Often when working with PLHB Believers, I encounter matters that can only be addressed by a clear switch from being determined to being driven; and vice versa. These shifts alter the trajectory of purpose by producing a subtle, yet significant, change in intention. Without this change, there is no fix to the issues at hand and success is jeopardized.
Determination and drive are often treated as interchangeable; yet, I often share with those who will listen, how dangerous this is. Determination and drive give us different things; how could they be the same?
While both are needed, determination and drive each provide different outcomes.
There is no denying the power of determination. It is often the difference between celebrating success and suffering failure. Clearly determination – a “firm or fixed intention to achieve a desired end” – is useful each day as we get things done.
Be determined when you want to accomplish a goal.
It is easy to miss the freedom that determination brings – a freedom particularly beneficial for those of us who only accept excellence! For example, if your goal is to send your team an invitation to your holiday party, you simply must do it. The invitation doesn’t have to be designer quality, it must have details for people to RSVP and show up – that’s it!
This freedom from excellence grows exponentially as your goal becomes more complex. Mark Jamnik highlights this in his short article: “To accomplish your goal, you needed to find something that you never did before. You needed to ask yourself questions you never asked before. You needed to find answers you never found before. What you lacked in knowledge, you made up in discipline to succeed.”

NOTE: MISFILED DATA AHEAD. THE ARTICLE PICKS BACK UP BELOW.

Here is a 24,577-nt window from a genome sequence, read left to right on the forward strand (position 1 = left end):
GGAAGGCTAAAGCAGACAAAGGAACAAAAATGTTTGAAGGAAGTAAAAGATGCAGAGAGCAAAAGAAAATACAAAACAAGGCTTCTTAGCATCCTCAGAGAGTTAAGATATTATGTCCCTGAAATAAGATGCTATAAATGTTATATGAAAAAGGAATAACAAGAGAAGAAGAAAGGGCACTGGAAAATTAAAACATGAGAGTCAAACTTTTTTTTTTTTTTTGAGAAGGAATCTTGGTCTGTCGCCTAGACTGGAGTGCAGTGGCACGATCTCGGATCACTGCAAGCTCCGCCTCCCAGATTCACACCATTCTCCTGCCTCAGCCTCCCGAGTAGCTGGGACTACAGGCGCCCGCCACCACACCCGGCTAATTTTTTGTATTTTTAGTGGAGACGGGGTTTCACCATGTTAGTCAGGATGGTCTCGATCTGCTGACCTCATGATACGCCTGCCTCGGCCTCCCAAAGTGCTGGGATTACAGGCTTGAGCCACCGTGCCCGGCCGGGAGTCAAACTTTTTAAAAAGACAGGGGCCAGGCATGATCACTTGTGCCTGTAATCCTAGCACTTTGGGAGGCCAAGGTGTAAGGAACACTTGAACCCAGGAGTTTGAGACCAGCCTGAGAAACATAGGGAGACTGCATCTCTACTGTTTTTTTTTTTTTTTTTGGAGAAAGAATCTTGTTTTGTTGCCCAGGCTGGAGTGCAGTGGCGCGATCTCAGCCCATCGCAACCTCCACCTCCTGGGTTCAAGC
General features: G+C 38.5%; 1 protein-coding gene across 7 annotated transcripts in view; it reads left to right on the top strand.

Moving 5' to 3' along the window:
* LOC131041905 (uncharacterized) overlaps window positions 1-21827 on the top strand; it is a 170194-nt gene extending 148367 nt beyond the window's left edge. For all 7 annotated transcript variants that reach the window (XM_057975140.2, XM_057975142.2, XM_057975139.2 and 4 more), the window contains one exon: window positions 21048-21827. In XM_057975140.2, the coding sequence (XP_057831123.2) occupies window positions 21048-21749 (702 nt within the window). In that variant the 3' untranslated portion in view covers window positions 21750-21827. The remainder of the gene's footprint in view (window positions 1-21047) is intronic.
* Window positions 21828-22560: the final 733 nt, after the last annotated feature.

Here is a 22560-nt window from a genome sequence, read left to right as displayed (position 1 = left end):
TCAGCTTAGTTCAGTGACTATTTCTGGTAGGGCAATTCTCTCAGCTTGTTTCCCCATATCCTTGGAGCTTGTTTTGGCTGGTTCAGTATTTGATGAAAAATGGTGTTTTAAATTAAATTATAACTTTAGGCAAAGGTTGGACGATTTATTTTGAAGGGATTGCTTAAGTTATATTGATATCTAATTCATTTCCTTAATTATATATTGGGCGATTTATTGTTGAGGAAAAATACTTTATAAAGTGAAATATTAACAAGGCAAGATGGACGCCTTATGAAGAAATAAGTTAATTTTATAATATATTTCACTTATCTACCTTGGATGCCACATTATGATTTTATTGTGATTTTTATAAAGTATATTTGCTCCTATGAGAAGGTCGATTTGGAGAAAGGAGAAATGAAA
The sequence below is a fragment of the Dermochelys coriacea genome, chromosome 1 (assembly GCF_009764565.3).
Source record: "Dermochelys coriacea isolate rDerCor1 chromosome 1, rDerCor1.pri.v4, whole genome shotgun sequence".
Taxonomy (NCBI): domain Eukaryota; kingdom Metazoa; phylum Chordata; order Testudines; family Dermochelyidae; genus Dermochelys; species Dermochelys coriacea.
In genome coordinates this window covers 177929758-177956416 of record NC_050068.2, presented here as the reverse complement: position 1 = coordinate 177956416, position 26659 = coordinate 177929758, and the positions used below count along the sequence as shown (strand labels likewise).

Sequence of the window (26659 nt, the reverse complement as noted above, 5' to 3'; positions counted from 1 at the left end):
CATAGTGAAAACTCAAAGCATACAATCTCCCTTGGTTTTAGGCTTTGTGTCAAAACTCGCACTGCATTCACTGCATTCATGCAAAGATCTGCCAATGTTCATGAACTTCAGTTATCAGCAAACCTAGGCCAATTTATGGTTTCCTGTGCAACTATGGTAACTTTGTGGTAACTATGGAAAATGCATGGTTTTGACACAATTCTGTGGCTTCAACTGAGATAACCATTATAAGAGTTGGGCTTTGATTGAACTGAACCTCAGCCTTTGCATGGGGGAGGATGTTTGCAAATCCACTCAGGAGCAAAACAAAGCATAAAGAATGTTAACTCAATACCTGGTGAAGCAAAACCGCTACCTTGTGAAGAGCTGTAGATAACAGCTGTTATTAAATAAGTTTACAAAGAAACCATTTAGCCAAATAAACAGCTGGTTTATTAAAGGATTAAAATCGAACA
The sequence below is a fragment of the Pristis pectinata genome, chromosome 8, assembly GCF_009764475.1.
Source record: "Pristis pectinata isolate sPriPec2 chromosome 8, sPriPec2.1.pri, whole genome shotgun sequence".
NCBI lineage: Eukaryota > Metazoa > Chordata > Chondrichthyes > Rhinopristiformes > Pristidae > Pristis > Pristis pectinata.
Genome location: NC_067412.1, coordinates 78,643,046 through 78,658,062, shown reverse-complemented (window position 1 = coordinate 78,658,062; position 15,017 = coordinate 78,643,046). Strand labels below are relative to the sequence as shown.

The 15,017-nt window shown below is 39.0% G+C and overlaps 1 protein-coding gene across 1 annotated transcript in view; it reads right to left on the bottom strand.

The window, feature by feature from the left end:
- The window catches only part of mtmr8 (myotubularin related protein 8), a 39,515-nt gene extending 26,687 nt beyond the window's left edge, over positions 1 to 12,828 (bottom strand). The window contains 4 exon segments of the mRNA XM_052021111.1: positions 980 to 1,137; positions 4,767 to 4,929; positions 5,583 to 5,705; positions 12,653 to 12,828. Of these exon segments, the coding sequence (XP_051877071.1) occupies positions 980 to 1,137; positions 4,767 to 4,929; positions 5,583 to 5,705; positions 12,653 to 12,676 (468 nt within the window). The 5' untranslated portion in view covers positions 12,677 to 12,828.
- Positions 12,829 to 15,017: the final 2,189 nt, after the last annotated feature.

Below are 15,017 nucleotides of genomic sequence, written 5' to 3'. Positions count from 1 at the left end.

Something that drives you can’t be shaken. Unlike determination, it oftentimes does not register as a choice. When you are driven by something, it is able to exert inescapable or coercive pressure on you. Drive is what develops our gifts and talents.
Be driven when you want to gain expertise and skill.
Drive is what often gets us into the arena to begin defining our path, start seeing strategy in our journey, and have the insights to choose what to be determined about.
Drive is what compels a photographer to work on capturing light well with different sets of resources and environments. That same photographer may become determined to shoot an a-list star within the next year. It’s her drive that makes the determination possible.
Simon Marshall Jones says it best on his blog: “Having drive, or more precisely perhaps, being driven, means, in my view, that even after someone gets to where they want to go they’ll carry on doing whatever it is they’re engaged in, regardless of how far they’ve gone or what they’ve achieved.”
Simply put – we can’t get far or do much without determination and drive. I firmly believe that it is important to be strategic about when to focus on determination and when to focus on drive.
Ask yourself –
It takes time to determine your purpose because it is born of your path and journey.